“lol, enough said”

    Obviously not, because I’m not sure what you’re getting at.

    “one day you will get a girlfriend”

    I don’t think my wife would be too happy about that, but I guess I’m some kind of Mangina for caring what she thinks, right?

  5. I think you can excuse the feminist focus on unhealthy female stereotypes with the fact that they only know their own sex & gender’s experience. We probably shouldn’t make claims about the volume of female vs. male body shaming, because there is little research. I think men may exacerbate the disparity by pretending the He-Mans and Channing Tatums don’t affect them. The major flaw of the meme is the assumption that, because both genders have impossible stereotypes to emulate, they must be benign, or cancel each other out somehow. There’s no consideration they could both be harmful, and only reinforce each other. Right there’s another excuse for the female focus: if you solve Barbie, you simultaneously solve He-Man.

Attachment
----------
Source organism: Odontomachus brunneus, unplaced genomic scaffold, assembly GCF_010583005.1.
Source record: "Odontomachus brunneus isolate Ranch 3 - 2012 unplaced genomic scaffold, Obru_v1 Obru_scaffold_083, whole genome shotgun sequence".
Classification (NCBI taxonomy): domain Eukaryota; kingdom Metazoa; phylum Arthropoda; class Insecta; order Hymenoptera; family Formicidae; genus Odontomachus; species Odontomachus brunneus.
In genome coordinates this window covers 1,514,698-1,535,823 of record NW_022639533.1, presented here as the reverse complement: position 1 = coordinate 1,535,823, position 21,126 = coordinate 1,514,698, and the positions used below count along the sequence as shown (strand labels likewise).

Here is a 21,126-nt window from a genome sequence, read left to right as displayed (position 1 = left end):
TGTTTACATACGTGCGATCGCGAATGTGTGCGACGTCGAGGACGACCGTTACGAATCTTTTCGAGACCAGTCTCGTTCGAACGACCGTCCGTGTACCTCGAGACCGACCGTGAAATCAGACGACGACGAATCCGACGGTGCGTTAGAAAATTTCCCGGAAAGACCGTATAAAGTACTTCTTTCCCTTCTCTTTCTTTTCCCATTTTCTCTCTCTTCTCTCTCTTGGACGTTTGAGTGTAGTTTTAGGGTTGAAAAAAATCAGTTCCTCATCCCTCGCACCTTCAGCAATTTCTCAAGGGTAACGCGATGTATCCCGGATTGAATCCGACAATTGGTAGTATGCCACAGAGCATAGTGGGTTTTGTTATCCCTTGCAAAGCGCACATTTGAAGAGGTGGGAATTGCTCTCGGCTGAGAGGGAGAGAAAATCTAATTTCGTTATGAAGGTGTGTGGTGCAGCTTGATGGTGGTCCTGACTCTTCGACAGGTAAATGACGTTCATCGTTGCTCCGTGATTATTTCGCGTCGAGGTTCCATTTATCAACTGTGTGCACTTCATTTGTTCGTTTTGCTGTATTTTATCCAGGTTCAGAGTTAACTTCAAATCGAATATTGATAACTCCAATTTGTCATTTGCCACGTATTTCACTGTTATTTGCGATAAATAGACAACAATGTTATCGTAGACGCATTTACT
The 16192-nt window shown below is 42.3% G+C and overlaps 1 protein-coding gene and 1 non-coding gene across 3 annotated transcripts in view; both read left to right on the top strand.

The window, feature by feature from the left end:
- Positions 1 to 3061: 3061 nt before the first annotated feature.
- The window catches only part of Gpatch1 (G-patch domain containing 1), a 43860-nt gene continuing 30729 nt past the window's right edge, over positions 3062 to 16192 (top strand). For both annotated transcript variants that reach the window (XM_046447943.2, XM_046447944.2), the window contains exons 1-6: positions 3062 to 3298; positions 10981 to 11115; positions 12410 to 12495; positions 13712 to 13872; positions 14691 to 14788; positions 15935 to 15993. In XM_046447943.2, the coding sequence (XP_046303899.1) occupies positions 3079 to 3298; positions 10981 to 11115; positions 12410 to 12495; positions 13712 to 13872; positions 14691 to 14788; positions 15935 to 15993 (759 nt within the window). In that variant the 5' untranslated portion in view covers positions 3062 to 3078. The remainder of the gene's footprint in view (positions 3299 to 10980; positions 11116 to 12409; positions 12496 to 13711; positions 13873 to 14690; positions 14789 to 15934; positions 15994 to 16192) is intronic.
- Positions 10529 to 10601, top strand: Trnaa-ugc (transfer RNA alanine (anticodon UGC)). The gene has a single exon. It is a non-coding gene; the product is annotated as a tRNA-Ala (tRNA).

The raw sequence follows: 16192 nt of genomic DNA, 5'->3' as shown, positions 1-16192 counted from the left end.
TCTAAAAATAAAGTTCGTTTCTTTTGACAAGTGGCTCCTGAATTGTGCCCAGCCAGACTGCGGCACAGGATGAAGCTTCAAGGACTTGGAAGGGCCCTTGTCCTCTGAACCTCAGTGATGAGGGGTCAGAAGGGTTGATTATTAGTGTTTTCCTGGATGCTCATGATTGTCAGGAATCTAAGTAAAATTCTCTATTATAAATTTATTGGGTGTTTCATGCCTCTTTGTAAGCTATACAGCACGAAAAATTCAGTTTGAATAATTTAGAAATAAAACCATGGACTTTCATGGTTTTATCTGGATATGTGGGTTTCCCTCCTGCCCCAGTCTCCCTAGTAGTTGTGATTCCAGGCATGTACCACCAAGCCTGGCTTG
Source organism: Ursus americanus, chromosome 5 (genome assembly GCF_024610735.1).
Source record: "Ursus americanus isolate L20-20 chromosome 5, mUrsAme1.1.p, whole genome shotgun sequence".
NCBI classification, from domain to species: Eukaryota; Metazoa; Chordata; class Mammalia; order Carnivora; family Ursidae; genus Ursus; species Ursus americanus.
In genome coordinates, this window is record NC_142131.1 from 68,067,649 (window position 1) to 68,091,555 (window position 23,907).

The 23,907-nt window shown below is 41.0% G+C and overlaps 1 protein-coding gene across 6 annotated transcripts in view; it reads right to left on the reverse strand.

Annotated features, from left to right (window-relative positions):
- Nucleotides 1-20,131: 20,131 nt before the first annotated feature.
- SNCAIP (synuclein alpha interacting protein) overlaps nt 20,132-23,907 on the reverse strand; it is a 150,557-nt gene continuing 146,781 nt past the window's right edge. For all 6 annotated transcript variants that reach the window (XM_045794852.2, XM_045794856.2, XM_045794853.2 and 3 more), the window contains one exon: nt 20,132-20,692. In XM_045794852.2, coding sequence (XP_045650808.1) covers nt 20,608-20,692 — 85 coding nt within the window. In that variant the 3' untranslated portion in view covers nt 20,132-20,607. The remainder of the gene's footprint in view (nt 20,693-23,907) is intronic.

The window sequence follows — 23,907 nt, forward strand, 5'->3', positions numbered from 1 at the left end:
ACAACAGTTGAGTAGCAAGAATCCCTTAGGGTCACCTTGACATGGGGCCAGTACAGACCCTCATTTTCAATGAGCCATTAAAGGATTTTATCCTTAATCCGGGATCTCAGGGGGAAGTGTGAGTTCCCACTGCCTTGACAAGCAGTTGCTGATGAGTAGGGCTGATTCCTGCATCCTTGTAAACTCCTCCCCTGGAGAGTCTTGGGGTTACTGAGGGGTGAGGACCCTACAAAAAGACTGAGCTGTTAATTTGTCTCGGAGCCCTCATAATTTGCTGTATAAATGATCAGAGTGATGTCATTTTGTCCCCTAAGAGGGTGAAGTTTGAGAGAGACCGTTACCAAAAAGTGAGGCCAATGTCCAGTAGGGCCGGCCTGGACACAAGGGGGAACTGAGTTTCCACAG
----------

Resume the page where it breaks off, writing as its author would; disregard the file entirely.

I think we’d be surprised how comparable male body shaming and social conditioning is to female, at least in the West, but sociological research (particularly sexual) is criminally underfunded. That’s how we got into this mess in the first place – most people still can’t distinguish gender from sex. And more research won’t matter if men can’t be honest about their gender’s stereotypes.

    • Well, I would certainly be interested in reading the results of a well-funded sociological investigation about body shaming and its effect on the various genders. Thanks for reading and commenting!

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  7. No. Sexism, racism, classism, etc, is when people in power mistreat or marginalize people who aren’t. If history had favored women in power over men, then anti-male sentiment could truly be called sexism.